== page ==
SCC orders new trial in case of Quebec man left unsupervised before breathalyzer test
Ice coats tree branches outside of the Supreme Court of Canada in Ottawa on December 10, 2012. (Adrian Wyld/The Canadian Press)
In a blow to impaired driving defences, the Supreme Court of Canada has ordered a new trial in the case of a Quebec man suspected of drunk driving who was acquitted in a lower court ruling because he was left unsupervised for 20 minutes before he took a breathalyzer test.
Marc Cyr-Langlois was arrested in July 2012 on suspicion of driving under the influence and taken to a police station. At the station, he was left unattended for 20 minutes before he was given a breathalyzer test.
Cyr-Langlois was charged with operating a vehicle with a blood alcohol level exceeding 80 milligrams per 100 millilitres of blood, according to the Supreme Court’s ruling.
At his first trial in the Court of Quebec, Cyr-Langlois challenged the accuracy of the breathalyzer results arguing the technician failed to properly administer the test. The Quebec man’s defence said the breathalyzer’s “presumption of accuracy” had been compromised because Cyr-Langlois had been unsupervised for a period time before the test.
Technicians are supposed to observe the suspect for 15 to 20 minutes before the test to ensure they don’t do something to alter the results, such as have another drink, vomit, or burp.
Criminal defence lawyer Edward Prutschi said if something like that happens it brings into question the device’s “presumption of accuracy” because there might be an inflated reading from the alcohol in the mouth from a recent drink or what was brought up from vomiting or burping.
In Cyr-Langlois’ case, the Quebec court threw out the results of the breathalyzer test because of this challenge. The Crown appealed that decision and the case went to Quebec Superior Court where it was overturned. Cyr-Langlois appealed that ruling and his case was heard by Quebec’s Court of Appeal, which ruled in favour of his acquittal.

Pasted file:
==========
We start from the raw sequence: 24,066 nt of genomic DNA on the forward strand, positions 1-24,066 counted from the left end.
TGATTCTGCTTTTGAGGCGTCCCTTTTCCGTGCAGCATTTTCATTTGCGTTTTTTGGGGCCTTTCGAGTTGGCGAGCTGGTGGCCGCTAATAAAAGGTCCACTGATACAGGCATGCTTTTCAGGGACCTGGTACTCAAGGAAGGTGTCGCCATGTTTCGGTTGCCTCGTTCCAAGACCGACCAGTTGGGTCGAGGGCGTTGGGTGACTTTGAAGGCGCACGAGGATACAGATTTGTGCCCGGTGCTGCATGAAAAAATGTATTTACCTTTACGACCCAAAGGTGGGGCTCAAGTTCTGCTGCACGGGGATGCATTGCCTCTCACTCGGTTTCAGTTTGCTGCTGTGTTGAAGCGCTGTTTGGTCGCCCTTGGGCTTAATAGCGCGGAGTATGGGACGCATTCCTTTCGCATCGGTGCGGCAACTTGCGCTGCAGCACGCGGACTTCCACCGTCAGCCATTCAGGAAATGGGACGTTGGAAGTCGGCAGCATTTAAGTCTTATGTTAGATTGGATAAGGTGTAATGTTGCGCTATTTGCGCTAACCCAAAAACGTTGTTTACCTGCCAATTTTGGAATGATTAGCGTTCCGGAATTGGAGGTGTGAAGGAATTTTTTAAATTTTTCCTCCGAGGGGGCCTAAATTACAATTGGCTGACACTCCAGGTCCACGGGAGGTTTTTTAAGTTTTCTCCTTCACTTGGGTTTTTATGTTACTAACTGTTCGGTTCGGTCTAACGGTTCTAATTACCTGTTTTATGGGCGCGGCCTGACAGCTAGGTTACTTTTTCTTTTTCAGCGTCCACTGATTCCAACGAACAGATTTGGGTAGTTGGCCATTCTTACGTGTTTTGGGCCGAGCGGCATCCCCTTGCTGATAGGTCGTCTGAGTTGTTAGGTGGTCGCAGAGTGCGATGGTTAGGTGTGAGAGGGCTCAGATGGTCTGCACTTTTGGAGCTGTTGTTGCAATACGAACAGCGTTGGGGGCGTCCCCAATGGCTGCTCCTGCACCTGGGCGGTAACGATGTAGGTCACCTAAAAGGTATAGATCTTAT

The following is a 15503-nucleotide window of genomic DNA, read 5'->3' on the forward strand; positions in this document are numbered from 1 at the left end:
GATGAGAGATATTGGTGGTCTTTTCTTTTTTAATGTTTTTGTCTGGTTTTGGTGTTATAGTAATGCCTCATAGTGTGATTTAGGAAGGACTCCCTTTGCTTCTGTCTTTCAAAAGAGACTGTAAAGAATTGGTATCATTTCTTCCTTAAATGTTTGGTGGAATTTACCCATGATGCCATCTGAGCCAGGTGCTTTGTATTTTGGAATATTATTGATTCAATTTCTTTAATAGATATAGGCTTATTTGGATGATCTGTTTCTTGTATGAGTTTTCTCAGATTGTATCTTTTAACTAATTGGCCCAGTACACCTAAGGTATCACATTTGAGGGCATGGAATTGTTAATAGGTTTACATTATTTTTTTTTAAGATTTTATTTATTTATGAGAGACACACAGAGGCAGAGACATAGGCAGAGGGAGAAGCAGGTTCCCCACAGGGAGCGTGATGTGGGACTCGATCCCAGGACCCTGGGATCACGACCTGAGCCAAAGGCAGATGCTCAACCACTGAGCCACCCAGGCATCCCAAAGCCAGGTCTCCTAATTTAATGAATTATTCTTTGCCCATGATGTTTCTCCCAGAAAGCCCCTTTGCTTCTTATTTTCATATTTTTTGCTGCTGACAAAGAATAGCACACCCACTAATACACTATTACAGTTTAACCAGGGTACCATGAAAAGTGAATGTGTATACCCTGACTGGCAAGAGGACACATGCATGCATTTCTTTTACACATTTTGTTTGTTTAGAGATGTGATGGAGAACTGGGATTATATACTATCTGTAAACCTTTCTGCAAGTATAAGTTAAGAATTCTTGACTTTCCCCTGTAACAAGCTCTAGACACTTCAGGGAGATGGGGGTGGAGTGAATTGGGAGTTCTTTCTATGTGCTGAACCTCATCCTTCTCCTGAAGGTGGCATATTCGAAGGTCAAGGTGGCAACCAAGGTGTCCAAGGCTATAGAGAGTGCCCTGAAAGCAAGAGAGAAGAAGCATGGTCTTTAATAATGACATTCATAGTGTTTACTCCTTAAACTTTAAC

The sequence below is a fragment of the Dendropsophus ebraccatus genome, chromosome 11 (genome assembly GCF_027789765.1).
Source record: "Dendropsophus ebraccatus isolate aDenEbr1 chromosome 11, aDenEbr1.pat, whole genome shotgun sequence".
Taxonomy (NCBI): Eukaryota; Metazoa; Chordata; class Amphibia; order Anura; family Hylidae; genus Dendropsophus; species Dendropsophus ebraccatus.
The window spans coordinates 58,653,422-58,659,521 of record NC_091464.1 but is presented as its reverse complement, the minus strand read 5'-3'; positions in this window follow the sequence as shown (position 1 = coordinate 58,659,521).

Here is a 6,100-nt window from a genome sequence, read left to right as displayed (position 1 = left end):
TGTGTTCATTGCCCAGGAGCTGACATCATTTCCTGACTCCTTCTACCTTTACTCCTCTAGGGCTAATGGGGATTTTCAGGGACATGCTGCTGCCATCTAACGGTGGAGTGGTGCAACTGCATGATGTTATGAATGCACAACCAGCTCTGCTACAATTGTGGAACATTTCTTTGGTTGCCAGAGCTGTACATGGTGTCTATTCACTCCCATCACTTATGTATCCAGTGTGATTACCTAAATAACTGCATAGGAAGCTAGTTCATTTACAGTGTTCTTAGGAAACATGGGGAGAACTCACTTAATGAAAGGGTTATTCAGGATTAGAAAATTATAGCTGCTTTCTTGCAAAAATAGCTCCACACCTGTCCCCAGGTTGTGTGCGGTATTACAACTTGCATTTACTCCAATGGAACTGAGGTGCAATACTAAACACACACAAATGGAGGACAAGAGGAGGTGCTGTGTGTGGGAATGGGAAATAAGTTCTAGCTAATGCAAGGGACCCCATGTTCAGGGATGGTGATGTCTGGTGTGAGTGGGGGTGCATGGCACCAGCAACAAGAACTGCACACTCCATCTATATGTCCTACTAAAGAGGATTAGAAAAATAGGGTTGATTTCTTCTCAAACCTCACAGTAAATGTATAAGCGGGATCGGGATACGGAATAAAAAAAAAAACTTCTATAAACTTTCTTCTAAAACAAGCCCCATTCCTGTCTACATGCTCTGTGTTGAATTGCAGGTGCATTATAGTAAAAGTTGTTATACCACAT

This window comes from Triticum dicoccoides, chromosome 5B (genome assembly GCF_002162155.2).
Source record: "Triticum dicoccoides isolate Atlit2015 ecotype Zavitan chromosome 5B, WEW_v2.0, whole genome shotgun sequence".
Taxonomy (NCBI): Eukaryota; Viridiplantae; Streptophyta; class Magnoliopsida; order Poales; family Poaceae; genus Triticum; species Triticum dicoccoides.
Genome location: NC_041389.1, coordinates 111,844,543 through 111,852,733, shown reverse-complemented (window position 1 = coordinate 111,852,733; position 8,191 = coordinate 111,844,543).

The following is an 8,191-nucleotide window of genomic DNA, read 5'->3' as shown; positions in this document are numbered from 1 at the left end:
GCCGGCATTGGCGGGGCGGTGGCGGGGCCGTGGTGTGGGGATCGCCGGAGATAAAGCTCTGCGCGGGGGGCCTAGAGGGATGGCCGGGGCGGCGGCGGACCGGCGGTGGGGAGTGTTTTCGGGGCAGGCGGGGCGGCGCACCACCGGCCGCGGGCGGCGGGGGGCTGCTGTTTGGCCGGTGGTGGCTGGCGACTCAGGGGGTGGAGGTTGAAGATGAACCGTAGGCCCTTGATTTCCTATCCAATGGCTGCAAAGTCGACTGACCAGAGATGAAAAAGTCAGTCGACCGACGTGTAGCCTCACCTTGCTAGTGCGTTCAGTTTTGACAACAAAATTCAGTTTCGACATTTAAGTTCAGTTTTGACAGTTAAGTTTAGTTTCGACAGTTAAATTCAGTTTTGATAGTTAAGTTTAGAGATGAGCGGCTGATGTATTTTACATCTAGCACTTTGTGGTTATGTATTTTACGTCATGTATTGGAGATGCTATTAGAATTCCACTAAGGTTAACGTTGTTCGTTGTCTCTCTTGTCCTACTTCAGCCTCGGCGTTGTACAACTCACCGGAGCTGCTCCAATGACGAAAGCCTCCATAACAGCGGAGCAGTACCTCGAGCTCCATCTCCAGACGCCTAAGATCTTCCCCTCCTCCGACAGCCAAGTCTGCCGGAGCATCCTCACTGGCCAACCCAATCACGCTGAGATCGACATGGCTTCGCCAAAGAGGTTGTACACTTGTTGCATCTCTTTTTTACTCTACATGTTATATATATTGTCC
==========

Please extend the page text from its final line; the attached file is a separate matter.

Following the Crown’s appeal of the Quebec Court of Appeal ruling, the Supreme Court of Canada ordered a new trial and removed the defence’s ability to use the argument that originally acquitted him.
“They’re giving the win back to the Crown essentially and saying ‘No, there should be a new trial on this’ and the rebuttable presumption of accuracy is not rebutted,” Prutschi explained. “They’ve taken away that defence and said ‘Go back and have a new trial.’”
Prutschi said the Supreme Court’s decision means that the case will head back to the Quebec court where there will either be a new trial or a plea agreement will be reached.
“What that probably means, unless they [the defence lawyers] come up with something else really creative, it probably is going to mean a conviction at the end of the day,” he said.
The case has “precedential value,” according to Prutschi, because it means that defence lawyers will no longer be able to use the argument that a technician wasn’t watching the defendant before a breathalyzer test in future impaired driving cases.
“It’s one more nail in the coffin of the various creative defences that we defence lawyers try to put together to combat charges of impaired driving,” he explained.
Prutschi said this ruling means that it will be even more difficult to fight a charge of impaired driving if the defendant blows over the legal limit in a breathalyzer test.
“It’s really a unique situation, there’s almost no parallel in Canadian criminal law where a device has such an enormously important evidentiary value,” he said. “Once you blow over on that device, you have very limited options of what you can do now from a defence perspective.”